After school shopping, organizing supplies, and getting signed up for Fall activities, it’s time to do a heart check with our kids.

It’s been way too long since we had any sense of “normalcy.” School rhythms might feel foreign to some of us as we wonder what it will be like to send our kids back to school for a whole day. For others, you might be grieving the gift of time you had with your kiddos despite a very tragic world pandemic.

As you reset this year and try to regain what was lost in months past, consider leaning into your relationships with your kids and having intentional conversations.

By no means make this weird! You know the moments.

Try to keep this cool while driving in a car or just before tuck-ins and the lights are low. Kids respond better when they are not cornered by a desperate parent trying to go deep (wink).

An intention check in

Though we have all had a lot of time with our child(ren) this year, it might be fair to say that quality time is not the same as quantity time. So first step, let’s check in on how each of our kids is feeling about their place in our families and with us, as their parents.

Based on their innate wirings, age, and level of awareness, each child will respond with either a run-on sentence of things they have been holding against you for some time or a blank stare resembling a deer in headlights. Or somewhere in between.

In any case, receive their words (and tone) with great grace, care, and as little defensiveness as you can muster up!

This is the gold of your relationship.

Children need to have a place and a time to influence their world, and this is giving them permission to use their voice and develop deeper trust with you.

4 areas to consider when engaging your kids

  1. Impact

How am I impacting you? What do you think, feel, or experience when I am around you?

  1. Parent-relationship

Is there anything you wish I could change about our relationship?  Do you want more from me this school year?

  1. Friend-relationships

It’s important to know how your child is feeling and what thoughts might be rolling around in their heart and mind. Part of knowing their world is knowing who they are drawn to as friends.

This will help you foster these friendships and make time to keep them in view as everyone adjusts back to school, teachers, homework, activities, and expectations. Whether your children are five or fifteen years old, knowing who they call “friend” gives you insight into their safest places and an idea of where to direct them when they feel alone or on the outside.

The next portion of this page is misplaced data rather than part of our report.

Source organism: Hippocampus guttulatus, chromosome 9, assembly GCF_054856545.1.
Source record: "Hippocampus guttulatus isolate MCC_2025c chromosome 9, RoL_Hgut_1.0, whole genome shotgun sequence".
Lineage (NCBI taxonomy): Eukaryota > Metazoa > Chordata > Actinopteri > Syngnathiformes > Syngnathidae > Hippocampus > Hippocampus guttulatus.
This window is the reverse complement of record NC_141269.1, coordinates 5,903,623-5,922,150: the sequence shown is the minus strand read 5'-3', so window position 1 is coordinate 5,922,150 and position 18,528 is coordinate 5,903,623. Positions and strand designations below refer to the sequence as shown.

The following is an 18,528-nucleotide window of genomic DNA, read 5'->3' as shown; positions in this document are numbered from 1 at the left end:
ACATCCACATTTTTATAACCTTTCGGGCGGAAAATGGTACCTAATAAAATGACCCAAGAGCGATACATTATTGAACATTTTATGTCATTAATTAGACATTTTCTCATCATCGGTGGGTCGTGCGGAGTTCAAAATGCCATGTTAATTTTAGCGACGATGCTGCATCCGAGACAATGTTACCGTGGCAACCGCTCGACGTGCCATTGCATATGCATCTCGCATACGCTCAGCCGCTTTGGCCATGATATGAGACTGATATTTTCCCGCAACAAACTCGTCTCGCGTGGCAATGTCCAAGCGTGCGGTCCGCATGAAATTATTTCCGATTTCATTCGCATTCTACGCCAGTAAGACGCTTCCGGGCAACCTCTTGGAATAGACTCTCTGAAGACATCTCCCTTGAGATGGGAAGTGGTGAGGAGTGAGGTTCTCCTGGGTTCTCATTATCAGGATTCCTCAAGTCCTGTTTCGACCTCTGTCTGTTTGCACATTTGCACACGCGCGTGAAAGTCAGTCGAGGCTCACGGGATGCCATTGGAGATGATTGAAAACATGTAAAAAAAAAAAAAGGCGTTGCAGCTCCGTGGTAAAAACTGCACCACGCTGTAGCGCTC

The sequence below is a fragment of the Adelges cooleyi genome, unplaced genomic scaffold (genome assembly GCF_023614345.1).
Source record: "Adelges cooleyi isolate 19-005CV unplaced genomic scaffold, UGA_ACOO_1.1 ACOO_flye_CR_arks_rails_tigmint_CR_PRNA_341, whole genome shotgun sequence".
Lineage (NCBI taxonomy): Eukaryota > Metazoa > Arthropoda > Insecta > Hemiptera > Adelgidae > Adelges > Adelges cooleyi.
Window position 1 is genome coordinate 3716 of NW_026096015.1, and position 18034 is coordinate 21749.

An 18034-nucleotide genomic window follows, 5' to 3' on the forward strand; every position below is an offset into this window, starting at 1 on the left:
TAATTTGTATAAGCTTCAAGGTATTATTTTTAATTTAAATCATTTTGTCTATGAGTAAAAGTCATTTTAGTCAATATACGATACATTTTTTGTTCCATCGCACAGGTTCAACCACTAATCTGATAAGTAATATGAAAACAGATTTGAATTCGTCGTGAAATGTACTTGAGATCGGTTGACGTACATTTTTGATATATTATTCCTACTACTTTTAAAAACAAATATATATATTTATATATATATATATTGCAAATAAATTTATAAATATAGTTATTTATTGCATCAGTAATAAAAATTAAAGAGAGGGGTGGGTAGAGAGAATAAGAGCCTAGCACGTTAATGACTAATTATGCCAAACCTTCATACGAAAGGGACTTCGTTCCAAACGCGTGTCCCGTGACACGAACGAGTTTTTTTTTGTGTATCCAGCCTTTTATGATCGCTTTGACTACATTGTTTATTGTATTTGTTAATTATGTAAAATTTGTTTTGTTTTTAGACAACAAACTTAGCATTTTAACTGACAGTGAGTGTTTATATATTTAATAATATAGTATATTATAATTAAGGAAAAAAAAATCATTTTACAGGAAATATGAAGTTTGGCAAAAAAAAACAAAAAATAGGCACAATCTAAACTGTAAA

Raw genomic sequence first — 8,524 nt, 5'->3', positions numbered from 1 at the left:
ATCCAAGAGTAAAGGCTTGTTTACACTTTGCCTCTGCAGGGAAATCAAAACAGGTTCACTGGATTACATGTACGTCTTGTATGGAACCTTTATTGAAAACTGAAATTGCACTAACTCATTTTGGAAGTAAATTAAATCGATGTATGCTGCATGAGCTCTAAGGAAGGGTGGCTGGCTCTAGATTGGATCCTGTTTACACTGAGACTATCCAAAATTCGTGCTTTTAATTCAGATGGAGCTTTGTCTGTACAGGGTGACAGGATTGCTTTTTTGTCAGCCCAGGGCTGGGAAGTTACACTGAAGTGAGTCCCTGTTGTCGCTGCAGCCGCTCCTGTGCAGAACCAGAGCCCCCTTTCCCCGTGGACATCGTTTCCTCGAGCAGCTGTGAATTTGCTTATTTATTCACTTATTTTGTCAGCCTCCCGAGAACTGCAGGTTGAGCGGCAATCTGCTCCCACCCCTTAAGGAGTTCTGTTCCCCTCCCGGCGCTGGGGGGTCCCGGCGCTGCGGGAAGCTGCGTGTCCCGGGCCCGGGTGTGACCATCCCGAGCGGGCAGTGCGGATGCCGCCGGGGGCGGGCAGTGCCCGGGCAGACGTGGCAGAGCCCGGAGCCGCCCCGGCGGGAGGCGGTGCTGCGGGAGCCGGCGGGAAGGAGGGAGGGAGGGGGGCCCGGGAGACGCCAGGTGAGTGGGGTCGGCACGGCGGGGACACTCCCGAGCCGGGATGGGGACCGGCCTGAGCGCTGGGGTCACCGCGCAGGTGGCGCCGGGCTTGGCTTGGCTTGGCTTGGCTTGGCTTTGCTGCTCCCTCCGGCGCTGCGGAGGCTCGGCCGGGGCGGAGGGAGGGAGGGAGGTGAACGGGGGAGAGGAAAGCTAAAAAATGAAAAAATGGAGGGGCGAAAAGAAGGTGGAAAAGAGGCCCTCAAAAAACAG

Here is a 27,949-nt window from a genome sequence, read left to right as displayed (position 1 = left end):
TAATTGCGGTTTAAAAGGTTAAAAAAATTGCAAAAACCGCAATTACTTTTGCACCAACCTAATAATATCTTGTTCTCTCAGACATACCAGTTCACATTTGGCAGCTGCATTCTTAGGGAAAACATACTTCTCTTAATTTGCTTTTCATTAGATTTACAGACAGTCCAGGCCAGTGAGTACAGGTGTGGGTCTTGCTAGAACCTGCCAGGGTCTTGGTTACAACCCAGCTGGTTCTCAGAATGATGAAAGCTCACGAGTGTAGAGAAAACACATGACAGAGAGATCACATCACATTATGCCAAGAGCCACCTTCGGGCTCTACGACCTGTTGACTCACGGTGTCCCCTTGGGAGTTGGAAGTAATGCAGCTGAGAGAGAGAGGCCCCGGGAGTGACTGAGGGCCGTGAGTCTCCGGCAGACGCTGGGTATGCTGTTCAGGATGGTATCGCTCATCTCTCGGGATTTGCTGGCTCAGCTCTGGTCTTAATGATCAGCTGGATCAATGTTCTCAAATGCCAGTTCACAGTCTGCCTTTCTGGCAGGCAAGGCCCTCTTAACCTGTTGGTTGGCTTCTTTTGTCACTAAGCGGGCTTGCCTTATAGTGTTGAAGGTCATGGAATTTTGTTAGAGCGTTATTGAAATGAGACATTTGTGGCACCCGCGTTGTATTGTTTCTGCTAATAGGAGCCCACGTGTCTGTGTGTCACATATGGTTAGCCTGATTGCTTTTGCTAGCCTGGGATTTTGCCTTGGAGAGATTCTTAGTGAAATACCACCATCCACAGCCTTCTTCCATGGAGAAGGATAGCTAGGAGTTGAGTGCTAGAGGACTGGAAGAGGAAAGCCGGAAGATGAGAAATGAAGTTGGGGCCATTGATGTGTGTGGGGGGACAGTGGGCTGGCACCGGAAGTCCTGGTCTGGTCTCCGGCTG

Maybe ask it this way, “Who are your favorite people in the world?”

  1. Emotions

It’s good to take an emotional temperature of how your child is feeling about their world. You might be surprised, but many children are wrestling with depression and anxiety after so much unrest, change, and unknowns.

Most kids are unable to name their emotions immediately, but when parents can mirror back what they think they see or hear with tentative language (you seem sad), it helps children and teens put words to their inner life. They feel connected and no longer alone in changing emotions that are normal to all children.

Not feeling alone in the big emotions is half the battle! Ask them, “What are you most excited about with school starting?” and “What are you most nervous about with school starting?”

Helping them feel heard

By simply taking time to ask these questions (in the most nonchalant ways), your child now feels a shift in your relationship. You pursued them and gave them permission to tell you what they really think and feel.

Remember, mom and dad, this is not a time to lecture, give your opinion, or react. Simply receive their words and summarize what you heard.

They will feel heard. Tell them you will take all they shared to heart and get back to them with some ideas if any changes are needed.

As you settle into all the various expectations for the fall, remember that children of all ages need relationship with you, their parents, no matter how amazing their teachers, youth leaders, or coaches are in the community.

Parents (though not perfect) are the ones who make the greatest impact in a child’s life. When they grow old, it is a parent’s voice that rings true in their head (for better or for worse).

Let’s be parents that pursue our kids and help them know what it means to be loved and then love others well.

You got this!


Written By Jeff and Terra Mattson

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About the Authors

After two decades working in leadership and trauma-informed therapy, Jeff Mattson (MA ORL) and Terra Mattson (MA LPC, LMFT) are bridging the gap between Biblical, clinical, and relational wisdom to help leaders live with integrity in the home, work, and community. As the co-hosts of the Living Wholehearted Podcast in the Christian Parenting Podcast Network, Jeff and Terra have skin in the game as they raise their two daughters just outside Portland, OR on five acres of old growth woods. There is never a dull moment in the Mattson home!




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Guest Contributor